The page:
I read the birth story recently of an acqaintance, call her L., who had a successful VBAC (vaginal birth after caesarean). The birth of her first child went somewhat similarly to my experience with Charlotte, in that her water broke early, and she was asked to labor in a bed instead of being able to walk and move freely. From this, the baby's head got to a bad position, and at some point they decided that she would need a C-section. Apparently the hours after delivery were more stressful for her than mine were--including a lenghty separation from her son after birth (a couple of hours, from what I read). I, on the other hand, was in the same room with my daughter while they finished with me (and she was mostly being held by my husband and mother, who were there with me). I held her in my own arms as we were wheeled to the recovery room, and I was able to attempt to nurse her as soon as we arrived there (maybe 1-1.5 hours after she was born? Maybe more--I was a little drugged and tired at that point to remember the time). L. and I gave birth at different hospitals, which may well account for some of the differences in our experiences.
I think the bigger way that our first childbirth experiences differed was in how we recovered from the birth--emotionally, not necessarily physically. At a LLL meeting, another mom gave me information about a group called ICAN (or ICANN)--"international caesarean awareness something or other", but when I looked at the group's website, I was immediately turned off. Though there was some information there about recovery, implications for future births, tips for attempting VBAC's, etc, mostly what I found was anger and distrust--distrust of the medical profession, hospitals, etc. Many of the women who contributed to what I read sounded like abuse victims who had been forcibly robbed of something important. In one short conversation I had with L after congratulating her on her second pregancy, she mentioned that she had found this same group, which apparently clicked with her. Early on, she was already planning a home birth with child #2, complete with birthing tub--determined to avoid a second C-section. It sounds as though she mostly succeeded--she got the VBAC, but ended up driving to the hospital at the last minute in hopes of an epidural for the pain that she had trouble dealing with (she was too late for the epidural as it turns out).
Somehow, I did not end up with the same hang-ups about having a C-section. It was painful, and the recovery was long--I couldn't sleep on my stomach for 3 months after the birth, and it took longer than that before I was comfortable enough to attempt much abdominal strengthening again. But my daughter and I emerged from the hospital alive and well, and my body did heal. I don't think I ever really felt like a failure, and I found pride in the beautiful baby that my body was able to grow (and continue to sustain after birth with milk). I also realized that had I had a similar labor 100 years ago, one of us (or both of us) may not have survived--women used to die in childbirth. A lot more often than they do now. Maybe today's interventions (the epidural that keeps you from feeling your feet, keeping the mother from walking much after the water is broken to prevent cord prolapse, etc) are adding to the number of C-sections that are performed. And maybe some number of those C-sections would have been still births or brain-damaged babies otherwise. Personally, I'll take the intervention and good outcome over the gamble of the alternative.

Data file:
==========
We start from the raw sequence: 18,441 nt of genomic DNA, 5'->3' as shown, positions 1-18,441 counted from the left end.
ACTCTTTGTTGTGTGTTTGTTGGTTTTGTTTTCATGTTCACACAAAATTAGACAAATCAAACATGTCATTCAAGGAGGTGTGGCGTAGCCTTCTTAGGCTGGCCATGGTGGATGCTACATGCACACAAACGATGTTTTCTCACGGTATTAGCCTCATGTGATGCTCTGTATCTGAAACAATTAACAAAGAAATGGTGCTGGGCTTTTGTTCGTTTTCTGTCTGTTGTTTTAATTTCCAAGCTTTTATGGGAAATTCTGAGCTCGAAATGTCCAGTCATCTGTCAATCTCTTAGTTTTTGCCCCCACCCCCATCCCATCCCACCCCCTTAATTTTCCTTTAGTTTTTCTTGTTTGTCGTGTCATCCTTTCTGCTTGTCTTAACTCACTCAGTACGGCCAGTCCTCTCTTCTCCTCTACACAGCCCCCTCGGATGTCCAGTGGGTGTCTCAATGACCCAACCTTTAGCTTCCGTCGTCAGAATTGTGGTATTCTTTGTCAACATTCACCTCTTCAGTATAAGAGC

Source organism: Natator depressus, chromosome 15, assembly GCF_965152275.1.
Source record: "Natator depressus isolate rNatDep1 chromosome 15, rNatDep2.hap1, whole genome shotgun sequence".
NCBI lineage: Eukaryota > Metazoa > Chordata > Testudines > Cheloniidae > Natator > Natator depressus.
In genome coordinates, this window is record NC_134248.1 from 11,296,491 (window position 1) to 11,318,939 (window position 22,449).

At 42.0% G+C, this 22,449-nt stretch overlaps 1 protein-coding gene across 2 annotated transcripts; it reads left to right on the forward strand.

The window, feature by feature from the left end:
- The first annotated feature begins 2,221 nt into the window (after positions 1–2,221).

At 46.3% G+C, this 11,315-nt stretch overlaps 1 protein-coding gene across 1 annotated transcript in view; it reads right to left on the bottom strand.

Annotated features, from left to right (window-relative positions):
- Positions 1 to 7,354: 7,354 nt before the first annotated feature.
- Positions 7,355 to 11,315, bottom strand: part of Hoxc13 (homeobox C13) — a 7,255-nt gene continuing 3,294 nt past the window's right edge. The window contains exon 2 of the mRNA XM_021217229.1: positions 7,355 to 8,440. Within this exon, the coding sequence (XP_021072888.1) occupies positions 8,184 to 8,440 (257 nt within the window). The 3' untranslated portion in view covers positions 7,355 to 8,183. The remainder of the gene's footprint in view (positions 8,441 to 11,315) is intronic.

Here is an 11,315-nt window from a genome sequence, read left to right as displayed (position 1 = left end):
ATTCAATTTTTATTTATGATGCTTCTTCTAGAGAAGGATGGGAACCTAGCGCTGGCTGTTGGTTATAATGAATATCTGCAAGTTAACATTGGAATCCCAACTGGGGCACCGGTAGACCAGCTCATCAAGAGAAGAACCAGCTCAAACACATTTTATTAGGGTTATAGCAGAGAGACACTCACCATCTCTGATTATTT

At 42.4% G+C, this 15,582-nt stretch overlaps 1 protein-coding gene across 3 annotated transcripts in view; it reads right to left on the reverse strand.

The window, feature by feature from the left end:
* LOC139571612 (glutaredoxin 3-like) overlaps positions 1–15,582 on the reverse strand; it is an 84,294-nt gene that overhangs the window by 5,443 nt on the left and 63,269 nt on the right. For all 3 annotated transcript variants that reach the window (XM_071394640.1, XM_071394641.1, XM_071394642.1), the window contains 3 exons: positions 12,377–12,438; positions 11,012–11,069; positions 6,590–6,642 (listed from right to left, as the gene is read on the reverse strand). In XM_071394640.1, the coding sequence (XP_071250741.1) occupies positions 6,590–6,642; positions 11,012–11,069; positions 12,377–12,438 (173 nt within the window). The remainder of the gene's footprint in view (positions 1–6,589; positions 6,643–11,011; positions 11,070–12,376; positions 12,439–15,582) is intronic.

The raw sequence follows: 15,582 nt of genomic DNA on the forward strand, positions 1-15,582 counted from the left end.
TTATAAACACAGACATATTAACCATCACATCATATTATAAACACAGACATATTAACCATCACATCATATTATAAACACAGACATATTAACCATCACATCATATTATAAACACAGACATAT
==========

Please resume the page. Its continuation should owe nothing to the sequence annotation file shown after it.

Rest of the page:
Some women have a fantasy built up in their mind of the ultimate, blissful childbirth experience, starring themselves as powerful Earth Mother types whose bodies magically produce perfect children. I don't think they prepare for the pain that will come, because they are sure that everything will be perfect and the pain will be tolerable. They don't prepare mentally for the recovery, which for some women is less than pleasant (as any experience that can cause incontinence is going to be less than pleasant). Childbirth is messy, painful, and frought with problems. While I do believe that Mother Nature provides us with everything possible to help childbirth go smoothly, we sometimes forget that part of our source of empowerment comes from the fact that humans are social creatures. We are meant to live together in family and society groups, and we must rely on our fellow humans for help during our most vulnerable times. And childbirth is definitely one of our most vulnerable times. I am not advocating that women are somehow helpless and must submit to anything the all-knowing Medical Profession dictates to us. I am saying that we have to listen to our bodies, and trust what they're saying--especially when they're calling for help--and that it is not a sign of weakness to accept help from the doctors and nurses (who are real people with minds and hearts who generally care quite a bit for their patient's wellbeing).
I, too, am hoping for a VBAC with my second child. I remember the pain from Charlotte's birth, and remember how I was able to deal with it (and not--I did need an epidural when the back labor was at its worst). I also know that I may need help, or my baby may need help, and I may not get the birth experience that I would prefer. I remember the pain and recovery time from my C-section, and I know that I may be facing that a second time, if things don't go exactly according to plan. But, I know that I will have help around me during and after the birth, and that time heals many things. I should trust my body to know it's job, and trust those around me that they know thiers.